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text 2018-08-09 21:08
Paperback Crush - Am I dreaming?
Paperback Crush: The Totally Radical History Of 80’s and 90’s Teen Fiction - Gabrielle Moss
The Dead Girlfriend (Point Horror) - R.L. Stine
Poor Mallory! (The Baby-Sitters Club, #39) - Ann M. Martin
Sweet Valley High Collection: Heartbreaker, Racing Hearts, Wrong Kind of Girl - Francine Pascal,Kate William
The Immortal - Christopher Pike

I haven't been a professional bookseller all that long, but its still easy to get jaded about all the arcs that come in every month, but sometimes something like this book happens!


As a thirty-something woman who read everything he could get his hands on growing up, and that included Sweet Valley High and Baby-sitter's Club, this book is pure nostalgic gold. And while they might not have been great, sometimes those pink and lavender covers had some meat in them! Heck, I still will look twice at any old Apple Paperback, etc. title at a book sale just in case its offers up some vintage goodness.


This will be a lot of fun and I'm hoping Quirk is planning on a boy-series retrospective, too.

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review 2011-09-30 00:00
The Meowmorphosis - Coleridge Cook,Franz Kafka They say to never judge a book by its cover.... Fuck it. Have you SEEN the cover? Freakin' adorable.
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review 2011-08-03 00:00
The Meowmorphosis - Coleridge Cook,Franz Kafka I really enjoyed the Pride and Prejudice and Zombies trilogy from Quirk Classics, so I was super excited that I won this one. I had never read Kafka before but I had been meaning to, so this was the perfect kick in the butt to finally get to it. I read "The Metamorphosis" right before reading this one, so it was pretty repetitive at the beginning. Essentially, Coleridge Cook replaces the word "insect" with "kitten" and leaves the rest of the story the same (except for some descriptions of how cute and cuddly Gregor has become) until about the middle of the book, when he escapes from the apartment and has an adventure with some other cats in an alley. After reading some other reviews and looking around online, I found out that this middle section is a retelling or twist on Kafka's other short story "The Trial" (which I have not read yet). I really didn't like this part. Josef K (the leader of the businessmen-turned-alley-cats) goes on and on with rambling, pointless, nonsensical speeches that last up to six freaking pages. I almost gave up on the book around that point, but since I had had such high hopes for it I pushed on and finished it.

I had several problems with this retelling of "The Metamorphosis." (1) Why does Cook glorify cats so much in this version? Kafka never glamorized insects (in fact he rarely even mentioned the fact that Gregor was a bug, except when it posed problems and Gregor was forced to look at himself and figure out how to move around in his new body). The whole cat society thing just seemed like a monumental waste of time and space, a filler to flesh out Kafka's original novella so that Cook could market this as a novel. (2) Cook somehow manages to butcher Kafka's story and make it boring and meaningless. The words are minced and made fluffy to accommodate kittendom and Cook seems to get lost in the hierarchy of the crazy cat society and the pointlessness of their trial. I think Cook tried to put too much Kafka and kitten history into one story and ended up with a hot mess. Whereas the P&P&Z trilogy added fun, wit, and adventure to the Austen original, this version just falls flat.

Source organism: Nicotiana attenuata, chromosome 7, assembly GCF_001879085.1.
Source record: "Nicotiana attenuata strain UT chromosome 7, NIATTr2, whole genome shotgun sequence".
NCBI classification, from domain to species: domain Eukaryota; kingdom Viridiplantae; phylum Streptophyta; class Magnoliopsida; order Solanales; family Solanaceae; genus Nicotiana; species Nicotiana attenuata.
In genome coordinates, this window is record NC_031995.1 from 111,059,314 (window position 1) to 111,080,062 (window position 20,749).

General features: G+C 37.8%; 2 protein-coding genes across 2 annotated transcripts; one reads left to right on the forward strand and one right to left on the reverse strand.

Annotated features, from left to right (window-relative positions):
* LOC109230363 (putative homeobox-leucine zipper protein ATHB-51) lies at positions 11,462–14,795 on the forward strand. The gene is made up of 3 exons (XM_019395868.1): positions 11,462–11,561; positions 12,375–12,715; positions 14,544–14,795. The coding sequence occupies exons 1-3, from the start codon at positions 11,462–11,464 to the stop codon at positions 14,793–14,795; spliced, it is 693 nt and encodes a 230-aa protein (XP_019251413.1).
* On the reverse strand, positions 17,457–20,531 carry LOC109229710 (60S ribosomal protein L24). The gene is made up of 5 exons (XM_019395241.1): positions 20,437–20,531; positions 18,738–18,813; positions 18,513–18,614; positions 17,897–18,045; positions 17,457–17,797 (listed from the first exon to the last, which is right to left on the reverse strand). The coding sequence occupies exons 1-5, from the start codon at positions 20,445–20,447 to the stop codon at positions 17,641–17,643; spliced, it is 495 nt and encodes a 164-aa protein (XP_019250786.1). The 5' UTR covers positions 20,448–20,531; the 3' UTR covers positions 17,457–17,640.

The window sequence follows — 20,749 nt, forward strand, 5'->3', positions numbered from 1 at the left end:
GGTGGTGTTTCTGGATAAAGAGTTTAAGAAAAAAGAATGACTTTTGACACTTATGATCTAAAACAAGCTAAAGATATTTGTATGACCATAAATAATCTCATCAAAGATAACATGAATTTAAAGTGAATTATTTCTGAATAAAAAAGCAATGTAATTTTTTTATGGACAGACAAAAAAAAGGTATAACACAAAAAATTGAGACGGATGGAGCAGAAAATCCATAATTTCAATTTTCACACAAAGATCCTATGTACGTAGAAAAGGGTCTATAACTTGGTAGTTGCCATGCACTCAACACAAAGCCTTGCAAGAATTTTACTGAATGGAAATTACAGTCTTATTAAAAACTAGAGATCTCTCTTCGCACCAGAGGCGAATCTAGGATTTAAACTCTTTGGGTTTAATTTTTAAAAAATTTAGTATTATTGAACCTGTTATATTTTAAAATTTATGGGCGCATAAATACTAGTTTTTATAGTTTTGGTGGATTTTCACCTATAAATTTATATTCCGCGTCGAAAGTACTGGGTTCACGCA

Gregor Samsa does indeed make for a precious, cuddly kitten, but this novel failed miserably to entertain me or do the original any justice at all. My recommendation is to just read the original and stay away from this one. (2 stars because it includes cute pictures of kittens in human clothes)
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review 2011-04-18 00:00
The Meowmorphosis - Coleridge Cook,Franz Kafka Quirk Classics is back...
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review 2011-04-08 00:00
The Meowmorphosis (Quirk Classics)
The Meowmorphosis - Coleridge Cook,Franz Kafka I may stand alone, but I enjoyed The Meowmorphosis! I have, it must be said, a vague dislike for the work being parodied (Kafka's Metamorphosis). I was forced to read it in school, and while I was (and am) a voracious reader, the endless allegory pretty much ticked all my boxes. Or so I thought. As it turns out, I would have been fine with all sorts of allegory if it came along with an adorable kitten instead of a disgusting insect.

If you've read the original you already know what happens here - just imagine it with 50x the cuteness, a sort of unholy amalgamation of serious literature and every adorable cat video on Youtube. I quite enjoyed it. I'm not sure I can recommend buying a copy - it's a bit of a novelty act - but it's certainly worth checking out of the library!

Note: I received a free copy from the publisher. It came with a poster of the cover which my husband promptly claimed for his University office.
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